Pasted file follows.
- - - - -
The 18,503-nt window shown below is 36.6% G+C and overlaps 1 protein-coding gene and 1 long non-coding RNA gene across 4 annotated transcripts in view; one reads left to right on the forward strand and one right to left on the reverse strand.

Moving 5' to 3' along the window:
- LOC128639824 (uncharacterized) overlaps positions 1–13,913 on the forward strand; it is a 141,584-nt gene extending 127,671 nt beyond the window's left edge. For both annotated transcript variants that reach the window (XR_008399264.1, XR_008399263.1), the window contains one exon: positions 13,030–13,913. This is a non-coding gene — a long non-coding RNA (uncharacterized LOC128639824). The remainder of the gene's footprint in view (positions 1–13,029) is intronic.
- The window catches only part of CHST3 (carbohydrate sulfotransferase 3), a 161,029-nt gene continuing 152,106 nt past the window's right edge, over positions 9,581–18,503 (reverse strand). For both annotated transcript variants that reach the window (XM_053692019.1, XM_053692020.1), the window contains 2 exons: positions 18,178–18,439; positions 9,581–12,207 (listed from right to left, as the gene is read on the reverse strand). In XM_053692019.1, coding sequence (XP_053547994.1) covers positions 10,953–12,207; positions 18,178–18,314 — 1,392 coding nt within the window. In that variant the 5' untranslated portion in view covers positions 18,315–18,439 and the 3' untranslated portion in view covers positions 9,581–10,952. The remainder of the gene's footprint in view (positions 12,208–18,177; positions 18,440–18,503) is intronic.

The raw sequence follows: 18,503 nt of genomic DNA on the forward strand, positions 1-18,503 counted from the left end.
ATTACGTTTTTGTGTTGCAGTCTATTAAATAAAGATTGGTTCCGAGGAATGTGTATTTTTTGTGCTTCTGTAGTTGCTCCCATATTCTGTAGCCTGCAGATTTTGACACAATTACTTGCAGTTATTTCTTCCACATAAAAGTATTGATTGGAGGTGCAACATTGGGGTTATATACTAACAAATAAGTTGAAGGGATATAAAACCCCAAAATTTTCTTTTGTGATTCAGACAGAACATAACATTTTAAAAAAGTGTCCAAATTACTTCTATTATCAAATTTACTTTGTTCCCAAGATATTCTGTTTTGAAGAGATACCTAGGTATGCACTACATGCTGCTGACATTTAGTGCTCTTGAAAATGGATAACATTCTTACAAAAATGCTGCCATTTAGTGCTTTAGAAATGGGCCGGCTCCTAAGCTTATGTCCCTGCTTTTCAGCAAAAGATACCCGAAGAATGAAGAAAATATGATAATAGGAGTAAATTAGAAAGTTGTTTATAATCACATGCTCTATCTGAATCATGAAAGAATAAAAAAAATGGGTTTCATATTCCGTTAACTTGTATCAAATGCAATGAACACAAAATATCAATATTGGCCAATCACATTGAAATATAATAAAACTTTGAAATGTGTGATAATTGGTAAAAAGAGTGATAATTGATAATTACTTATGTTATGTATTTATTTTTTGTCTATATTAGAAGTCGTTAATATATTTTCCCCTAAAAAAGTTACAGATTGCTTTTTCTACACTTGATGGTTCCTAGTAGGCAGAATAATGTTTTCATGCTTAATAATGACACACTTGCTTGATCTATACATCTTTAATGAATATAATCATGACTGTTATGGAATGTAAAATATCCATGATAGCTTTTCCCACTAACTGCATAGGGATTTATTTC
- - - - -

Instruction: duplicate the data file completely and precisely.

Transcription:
The 18,503-nt window shown below is 36.6% G+C and overlaps 1 protein-coding gene and 1 long non-coding RNA gene across 4 annotated transcripts in view; one reads left to right on the forward strand and one right to left on the reverse strand.

Moving 5' to 3' along the window:
- LOC128639824 (uncharacterized) overlaps positions 1–13,913 on the forward strand; it is a 141,584-nt gene extending 127,671 nt beyond the window's left edge. For both annotated transcript variants that reach the window (XR_008399264.1, XR_008399263.1), the window contains one exon: positions 13,030–13,913. This is a non-coding gene — a long non-coding RNA (uncharacterized LOC128639824). The remainder of the gene's footprint in view (positions 1–13,029) is intronic.
- The window catches only part of CHST3 (carbohydrate sulfotransferase 3), a 161,029-nt gene continuing 152,106 nt past the window's right edge, over positions 9,581–18,503 (reverse strand). For both annotated transcript variants that reach the window (XM_053692019.1, XM_053692020.1), the window contains 2 exons: positions 18,178–18,439; positions 9,581–12,207 (listed from right to left, as the gene is read on the reverse strand). In XM_053692019.1, coding sequence (XP_053547994.1) covers positions 10,953–12,207; positions 18,178–18,314 — 1,392 coding nt within the window. In that variant the 5' untranslated portion in view covers positions 18,315–18,439 and the 3' untranslated portion in view covers positions 9,581–10,952. The remainder of the gene's footprint in view (positions 12,208–18,177; positions 18,440–18,503) is intronic.

The raw sequence follows: 18,503 nt of genomic DNA on the forward strand, positions 1-18,503 counted from the left end.
ATTACGTTTTTGTGTTGCAGTCTATTAAATAAAGATTGGTTCCGAGGAATGTGTATTTTTTGTGCTTCTGTAGTTGCTCCCATATTCTGTAGCCTGCAGATTTTGACACAATTACTTGCAGTTATTTCTTCCACATAAAAGTATTGATTGGAGGTGCAACATTGGGGTTATATACTAACAAATAAGTTGAAGGGATATAAAACCCCAAAATTTTCTTTTGTGATTCAGACAGAACATAACATTTTAAAAAAGTGTCCAAATTACTTCTATTATCAAATTTACTTTGTTCCCAAGATATTCTGTTTTGAAGAGATACCTAGGTATGCACTACATGCTGCTGACATTTAGTGCTCTTGAAAATGGATAACATTCTTACAAAAATGCTGCCATTTAGTGCTTTAGAAATGGGCCGGCTCCTAAGCTTATGTCCCTGCTTTTCAGCAAAAGATACCCGAAGAATGAAGAAAATATGATAATAGGAGTAAATTAGAAAGTTGTTTATAATCACATGCTCTATCTGAATCATGAAAGAATAAAAAAAATGGGTTTCATATTCCGTTAACTTGTATCAAATGCAATGAACACAAAATATCAATATTGGCCAATCACATTGAAATATAATAAAACTTTGAAATGTGTGATAATTGGTAAAAAGAGTGATAATTGATAATTACTTATGTTATGTATTTATTTTTTGTCTATATTAGAAGTCGTTAATATATTTTCCCCTAAAAAAGTTACAGATTGCTTTTTCTACACTTGATGGTTCCTAGTAGGCAGAATAATGTTTTCATGCTTAATAATGACACACTTGCTTGATCTATACATCTTTAATGAATATAATCATGACTGTTATGGAATGTAAAATATCCATGATAGCTTTTCCCACTAACTGCATAGGGATTTATTTC